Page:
Apr 242018 5 Responses

Does Your Spouse Have the Right to Say No?

No. It’s a powerful word. Without it, we lose our sense of self-worth and self-control. While it can be frustrating to continually hear it from a maturing two-year-old, the “no stage” for a child is an important one. It’s not until we learn to properly use the word no that we can distinguish ourselves from others, take responsibility for ourselves, and begin the process of designing the lives we desire. If a child never learns to say no, their emotional and relational health will forever be stunted. The same is true for couples.

In a healthy and vibrant relationship, husband and wife both have the ability to say and receive the word no without fear of consequence. While it might not be the answer we desire, we can respect our spouse for saying it and give them liberty to make their own decisions. Even though it might be difficult for us to say, we can create a culture in which we truly have the freedom to give the answer and feel no pressure to capitulate our beliefs or ideas to the other. (See: Are You Being Used or Loved?)

Healthy couples say no. Unhealthy couples do not. As a sign of dysfunction, they lack the ability, fear the consequences, or don’t feel as though they have the right to honestly reject the request of a spouse. Whether it be a request for assistance with a chore, a bid for attention, or even a desire for sex, unhealthy couples create a climate where the word no is a direct sign of rejection and therefore is not acceptable in their marriage.

Reasons Your Spouse Can’t Say No

Where no isn’t present, a marriage is unhealthy. Yet the reason for the unhealthiness differs in each relationship. Couples can’t say no for a variety of reasons:

Entitlement. For some, marriage is an entitlement. Believing that saying “I do” means that a spouse has to do everything we desire, couples write the wrong story that they are entitled to total submission. While marriage has many privileges, our spouses are not forced to agree with or submit to everything we desire.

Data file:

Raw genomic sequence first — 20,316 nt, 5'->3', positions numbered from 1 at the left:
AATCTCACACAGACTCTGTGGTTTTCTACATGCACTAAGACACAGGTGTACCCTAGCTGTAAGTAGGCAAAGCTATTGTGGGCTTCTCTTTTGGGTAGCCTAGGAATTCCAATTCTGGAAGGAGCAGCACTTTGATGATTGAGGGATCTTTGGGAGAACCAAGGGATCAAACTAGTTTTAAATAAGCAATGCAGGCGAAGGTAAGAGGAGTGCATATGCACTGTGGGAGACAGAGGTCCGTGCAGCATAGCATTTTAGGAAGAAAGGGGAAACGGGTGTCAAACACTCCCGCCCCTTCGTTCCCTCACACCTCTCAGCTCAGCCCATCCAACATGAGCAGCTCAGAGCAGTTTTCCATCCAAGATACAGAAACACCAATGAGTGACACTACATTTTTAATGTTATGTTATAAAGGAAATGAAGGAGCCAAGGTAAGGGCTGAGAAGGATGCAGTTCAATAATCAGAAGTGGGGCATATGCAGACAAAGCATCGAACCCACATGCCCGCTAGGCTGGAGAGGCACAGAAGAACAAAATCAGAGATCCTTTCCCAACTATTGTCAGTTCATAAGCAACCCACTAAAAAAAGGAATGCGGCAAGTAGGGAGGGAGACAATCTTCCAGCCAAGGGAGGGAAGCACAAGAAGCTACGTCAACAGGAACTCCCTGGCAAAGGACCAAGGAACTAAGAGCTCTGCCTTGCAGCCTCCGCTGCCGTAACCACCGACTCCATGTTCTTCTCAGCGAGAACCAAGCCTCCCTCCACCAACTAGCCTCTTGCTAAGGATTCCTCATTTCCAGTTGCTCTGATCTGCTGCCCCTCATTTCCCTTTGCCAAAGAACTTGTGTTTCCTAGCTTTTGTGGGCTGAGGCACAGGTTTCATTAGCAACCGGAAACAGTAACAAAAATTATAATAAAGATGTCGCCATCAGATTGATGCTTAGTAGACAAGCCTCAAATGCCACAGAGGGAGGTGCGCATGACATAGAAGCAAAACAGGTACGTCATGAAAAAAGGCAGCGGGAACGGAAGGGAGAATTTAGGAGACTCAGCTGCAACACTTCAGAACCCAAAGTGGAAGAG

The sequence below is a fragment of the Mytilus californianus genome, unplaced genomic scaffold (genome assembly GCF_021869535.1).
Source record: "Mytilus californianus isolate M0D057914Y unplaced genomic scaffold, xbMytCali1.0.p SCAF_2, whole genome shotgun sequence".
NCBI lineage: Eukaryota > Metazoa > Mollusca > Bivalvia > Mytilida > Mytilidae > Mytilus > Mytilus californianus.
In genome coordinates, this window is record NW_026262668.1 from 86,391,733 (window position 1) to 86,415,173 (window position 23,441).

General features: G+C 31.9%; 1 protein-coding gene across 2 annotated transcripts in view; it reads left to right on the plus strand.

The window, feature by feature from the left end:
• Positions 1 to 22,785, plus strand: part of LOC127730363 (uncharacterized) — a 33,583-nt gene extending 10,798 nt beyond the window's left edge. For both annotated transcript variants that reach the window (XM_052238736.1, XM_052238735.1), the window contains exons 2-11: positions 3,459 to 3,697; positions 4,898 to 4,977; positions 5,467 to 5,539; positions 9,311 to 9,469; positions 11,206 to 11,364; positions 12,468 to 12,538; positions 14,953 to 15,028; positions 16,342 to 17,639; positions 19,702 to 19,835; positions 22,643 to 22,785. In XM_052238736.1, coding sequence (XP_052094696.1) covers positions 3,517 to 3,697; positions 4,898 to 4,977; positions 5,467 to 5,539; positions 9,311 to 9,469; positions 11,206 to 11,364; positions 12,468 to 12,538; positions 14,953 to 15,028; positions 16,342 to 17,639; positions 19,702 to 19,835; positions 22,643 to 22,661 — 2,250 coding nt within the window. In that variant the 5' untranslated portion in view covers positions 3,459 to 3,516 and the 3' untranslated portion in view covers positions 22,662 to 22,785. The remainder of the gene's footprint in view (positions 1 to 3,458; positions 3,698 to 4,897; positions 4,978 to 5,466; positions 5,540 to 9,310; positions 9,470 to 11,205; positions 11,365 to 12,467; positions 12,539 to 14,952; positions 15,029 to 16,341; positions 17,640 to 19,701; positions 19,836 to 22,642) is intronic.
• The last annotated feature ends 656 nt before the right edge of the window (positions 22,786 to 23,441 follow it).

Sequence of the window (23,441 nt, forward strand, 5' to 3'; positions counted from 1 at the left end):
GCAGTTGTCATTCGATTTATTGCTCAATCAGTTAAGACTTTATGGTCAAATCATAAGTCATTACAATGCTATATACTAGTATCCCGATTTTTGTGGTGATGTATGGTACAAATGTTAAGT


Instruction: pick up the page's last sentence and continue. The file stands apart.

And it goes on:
Enmeshment. Other couples build strong bonds with one another, but sadly lose their sense of self in the process. When we can no longer distinguish ourselves from our spouse, we lose the ability to say no. Yet love doesn’t mean the loss of self. When two people are in a healthy marriage, they create a strong sense of togetherness, but they also maintain their sense of self. This empowers them to make their own choices and not feel confused when differences arise. (See: Don’t Let Them Define You)

Inequality. For some couples, no is an option, but it’s only an option for one party. Where an imbalance of power is present, one spouse is allowed to say no, but they can’t receive it. And the other spouse is expected to receive the word no, but they can’t say it. This is a tragic state. Marriage is the connection between two equals. Only when contempt is present, does the power move from one of equality to that of inequality. If both spouses can’t say no, something is wrong.

Expectations. Some have the wrong expectations about marriage where they assume a couple should always be on the same page. Based on ignorance of the reality of marriage, they over-romanticize the union and any disagreement is a sign that love hasn’t fully flourished. This viewpoint is foolish. The ability to say no isn’t a sign that love is absent; it’s a sign that it is present.

The Power of Saying No

No is a beautiful word. When it can be freely and fairly said between couples without resulting in hurt feelings, a fight, or tension, it’s a sign the relationship is healthy. Obviously, it isn’t always easy to receive or say, but healthy couples learn to distinguish between the word no and actual rejection. They find the right balance between using the word and finding a way to compromise with their spouse. They build such a deep level of trust that the word isn’t viewed as an attack.

The power of being able to say no in a relationship is that it proves the relationship has the potential of being real. When we are not able to say no, we are not able to be ourselves. We have to pretend to be something we are not. Only when the word no is allowed, and at times expected, are we actually bringing our true selves to one another.

The Only Way No Works

While many couples fail to create a climate where no can be said, a few have an overdependence on the word. They use the word so freely that they never submit to their spouse, never bend their own will, and refuse to find ways to compromise. This is equally unhealthy.

No only has power when it is said in the context of a “yes” relationship. When my wife is confident that I am for her, that I believe in her, when she has seen the amount of work I put in the relationship, when I consistently put her before me, and communicate my love is both words and actions, only then is the word no useful and effective. It’s within the context of a loving, committed relationship filled with trust and equality that no has impact. But when those things are present, the word no is an important aspect of a healthy relationship.

Can you tell your spouse no without fear of tension or a backlash?

Can your spouse tell you no without it hurting your feelings or making you feel rejected?

5 Responses to Does Your Spouse Have the Right to Say No?

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